Stephanie Leone, Communications Design / Literary Studies ’15, put on a VR headset and entered a pastel-drenched digi-scape where she experienced what it’s like to be sexually objectified on social media.
And she did it as an eggplant.
Leone was trying out “Perfect Eggplants Don’t Exist,” a virtual reality experience created by Mikei Huang, Design and Technology ’17, that was one of the dozens of projects on view as part of Spectrum, Parson School of Design‘s MFA Design and Technology thesis show.
The exhibition, which is on view at 6 East 16th St., 12th Floor, May 11-19, features projects spanning augmented and virtual reality, video, games, wearable technology, and more. Many of the projects raise awareness of or seek to address pressing social issues.
Perfect Eggplants Don’t Exist, for example, is designed to make players experience “the doubling effect of sexual objectification in the gay culture through body modification to meet society’s arbitrary expectations,” Huang says.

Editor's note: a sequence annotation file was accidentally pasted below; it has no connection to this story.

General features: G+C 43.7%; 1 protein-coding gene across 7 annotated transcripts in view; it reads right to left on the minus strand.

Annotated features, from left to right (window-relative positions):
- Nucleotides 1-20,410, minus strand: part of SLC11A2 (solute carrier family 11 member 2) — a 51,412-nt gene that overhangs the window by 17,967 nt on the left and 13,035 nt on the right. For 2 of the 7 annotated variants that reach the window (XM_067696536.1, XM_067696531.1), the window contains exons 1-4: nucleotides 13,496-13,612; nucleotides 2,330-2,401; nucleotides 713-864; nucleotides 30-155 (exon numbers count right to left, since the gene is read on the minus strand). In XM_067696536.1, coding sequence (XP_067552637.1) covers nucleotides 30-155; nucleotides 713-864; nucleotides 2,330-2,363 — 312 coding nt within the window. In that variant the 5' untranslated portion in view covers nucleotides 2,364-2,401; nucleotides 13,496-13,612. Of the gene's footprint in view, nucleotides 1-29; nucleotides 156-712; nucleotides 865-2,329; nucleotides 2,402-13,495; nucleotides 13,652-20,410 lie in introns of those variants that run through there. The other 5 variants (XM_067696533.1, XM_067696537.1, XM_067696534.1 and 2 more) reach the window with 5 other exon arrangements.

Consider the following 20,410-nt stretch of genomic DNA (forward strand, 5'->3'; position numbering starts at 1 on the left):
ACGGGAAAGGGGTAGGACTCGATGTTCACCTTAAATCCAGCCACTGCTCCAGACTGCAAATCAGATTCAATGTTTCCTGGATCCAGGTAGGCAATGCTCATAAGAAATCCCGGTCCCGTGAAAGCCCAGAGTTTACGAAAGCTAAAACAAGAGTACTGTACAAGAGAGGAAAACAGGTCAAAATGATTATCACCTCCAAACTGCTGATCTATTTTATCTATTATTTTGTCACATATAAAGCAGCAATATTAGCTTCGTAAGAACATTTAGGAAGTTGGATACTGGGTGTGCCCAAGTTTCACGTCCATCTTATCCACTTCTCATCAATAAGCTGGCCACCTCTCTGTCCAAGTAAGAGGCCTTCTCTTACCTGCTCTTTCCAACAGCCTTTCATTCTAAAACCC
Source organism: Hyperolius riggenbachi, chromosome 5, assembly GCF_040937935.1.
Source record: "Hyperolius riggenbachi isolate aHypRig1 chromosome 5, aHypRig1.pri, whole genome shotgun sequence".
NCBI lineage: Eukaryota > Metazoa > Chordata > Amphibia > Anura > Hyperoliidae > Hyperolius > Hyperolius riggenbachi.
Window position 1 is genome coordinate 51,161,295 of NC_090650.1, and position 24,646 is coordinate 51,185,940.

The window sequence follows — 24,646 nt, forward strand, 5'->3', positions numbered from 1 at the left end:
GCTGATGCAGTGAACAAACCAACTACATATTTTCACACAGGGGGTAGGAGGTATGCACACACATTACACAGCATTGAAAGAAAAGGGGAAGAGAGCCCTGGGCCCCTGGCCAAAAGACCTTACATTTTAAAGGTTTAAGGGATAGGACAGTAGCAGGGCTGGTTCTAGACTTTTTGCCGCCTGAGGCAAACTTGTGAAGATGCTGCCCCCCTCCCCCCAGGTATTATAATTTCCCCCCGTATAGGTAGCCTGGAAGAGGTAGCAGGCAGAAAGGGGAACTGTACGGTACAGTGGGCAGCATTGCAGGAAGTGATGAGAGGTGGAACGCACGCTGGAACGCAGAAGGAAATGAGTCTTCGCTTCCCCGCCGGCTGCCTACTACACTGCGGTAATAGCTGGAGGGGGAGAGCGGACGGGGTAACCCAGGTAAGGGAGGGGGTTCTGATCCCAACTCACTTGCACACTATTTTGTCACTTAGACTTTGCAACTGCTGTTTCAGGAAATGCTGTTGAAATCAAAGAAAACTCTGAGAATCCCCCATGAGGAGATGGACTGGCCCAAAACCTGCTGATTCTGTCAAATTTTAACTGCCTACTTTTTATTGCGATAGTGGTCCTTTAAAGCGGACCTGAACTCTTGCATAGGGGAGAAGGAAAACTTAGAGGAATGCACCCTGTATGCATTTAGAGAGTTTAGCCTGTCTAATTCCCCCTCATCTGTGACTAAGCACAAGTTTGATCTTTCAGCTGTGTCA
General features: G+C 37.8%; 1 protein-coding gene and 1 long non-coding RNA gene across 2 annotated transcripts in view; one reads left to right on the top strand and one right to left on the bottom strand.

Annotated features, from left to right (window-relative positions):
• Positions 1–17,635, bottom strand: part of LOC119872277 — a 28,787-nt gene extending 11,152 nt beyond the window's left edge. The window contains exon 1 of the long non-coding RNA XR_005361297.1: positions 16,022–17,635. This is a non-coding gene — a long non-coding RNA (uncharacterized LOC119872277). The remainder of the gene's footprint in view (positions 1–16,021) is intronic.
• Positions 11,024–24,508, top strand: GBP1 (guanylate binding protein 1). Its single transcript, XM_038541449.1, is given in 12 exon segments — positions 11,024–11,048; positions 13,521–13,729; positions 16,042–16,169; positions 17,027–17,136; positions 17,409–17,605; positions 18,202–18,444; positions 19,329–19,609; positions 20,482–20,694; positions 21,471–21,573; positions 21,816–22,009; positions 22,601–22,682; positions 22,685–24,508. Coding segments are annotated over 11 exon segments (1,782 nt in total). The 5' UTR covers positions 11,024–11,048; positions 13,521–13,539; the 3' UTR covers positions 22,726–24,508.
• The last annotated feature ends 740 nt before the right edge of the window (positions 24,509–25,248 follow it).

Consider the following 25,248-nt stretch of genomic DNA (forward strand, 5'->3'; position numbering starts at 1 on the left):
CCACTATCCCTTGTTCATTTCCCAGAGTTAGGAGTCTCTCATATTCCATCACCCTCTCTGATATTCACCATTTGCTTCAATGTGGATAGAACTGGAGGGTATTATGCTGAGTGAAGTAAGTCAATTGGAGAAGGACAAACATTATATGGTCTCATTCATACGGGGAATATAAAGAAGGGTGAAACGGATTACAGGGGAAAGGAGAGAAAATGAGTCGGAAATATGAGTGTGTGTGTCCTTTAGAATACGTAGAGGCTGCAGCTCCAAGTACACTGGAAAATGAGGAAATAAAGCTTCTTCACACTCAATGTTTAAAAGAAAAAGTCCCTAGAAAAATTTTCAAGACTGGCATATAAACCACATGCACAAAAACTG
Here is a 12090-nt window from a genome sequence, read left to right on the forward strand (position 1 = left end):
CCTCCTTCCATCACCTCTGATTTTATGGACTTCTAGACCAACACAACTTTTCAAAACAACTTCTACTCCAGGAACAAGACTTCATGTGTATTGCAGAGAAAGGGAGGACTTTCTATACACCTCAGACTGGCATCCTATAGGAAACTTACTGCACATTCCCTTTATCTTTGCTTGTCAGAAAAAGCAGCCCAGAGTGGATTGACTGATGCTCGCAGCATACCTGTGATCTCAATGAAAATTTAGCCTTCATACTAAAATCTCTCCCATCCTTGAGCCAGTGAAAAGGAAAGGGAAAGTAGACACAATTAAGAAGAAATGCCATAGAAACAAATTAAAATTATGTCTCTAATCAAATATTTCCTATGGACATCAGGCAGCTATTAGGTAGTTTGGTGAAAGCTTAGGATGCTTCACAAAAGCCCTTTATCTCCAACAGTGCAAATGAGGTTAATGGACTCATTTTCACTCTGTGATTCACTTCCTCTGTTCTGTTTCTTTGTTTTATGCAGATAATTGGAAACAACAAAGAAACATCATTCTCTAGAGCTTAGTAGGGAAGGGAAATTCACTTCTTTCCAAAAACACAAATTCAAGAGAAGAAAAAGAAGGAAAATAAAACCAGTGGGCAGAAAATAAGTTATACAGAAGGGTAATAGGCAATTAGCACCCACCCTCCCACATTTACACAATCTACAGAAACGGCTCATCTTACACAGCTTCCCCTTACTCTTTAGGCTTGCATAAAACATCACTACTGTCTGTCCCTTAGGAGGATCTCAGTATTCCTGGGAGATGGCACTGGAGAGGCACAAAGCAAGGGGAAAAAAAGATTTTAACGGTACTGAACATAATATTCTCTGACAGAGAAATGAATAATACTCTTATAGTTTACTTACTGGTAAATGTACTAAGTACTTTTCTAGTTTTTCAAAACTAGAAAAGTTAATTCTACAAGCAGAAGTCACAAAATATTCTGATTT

“In this game, players are able to experience self objectification, objectification of others, and being objectified by others through interactions such as customizing their own bodies, taking selfies, and being judged and influenced by social media,” he said. “The game substitutes male bodies with an eggplant avatar to directly objectify male bodies as merely sexual objects.”
Other projects include Jonathan Beilin and Magnus Pind Bjerre’s “Teratogenesis,” a digital opera; Audrey Fox, “nettle” and Iot project; Priyal Parikh’s “imbrace,” a wearable technology garment that addresses low back pain in female millennials; Jasmine Oh’s “beyondme,” an online platform to Curate your digital legacy; Danli Hu’s “touching The Void,” virtual objects in a space; and Jed Segovia’s “Pusher,” a tabletop game that shed’s light on the deadly war on drugs taking place in the Philippine’s.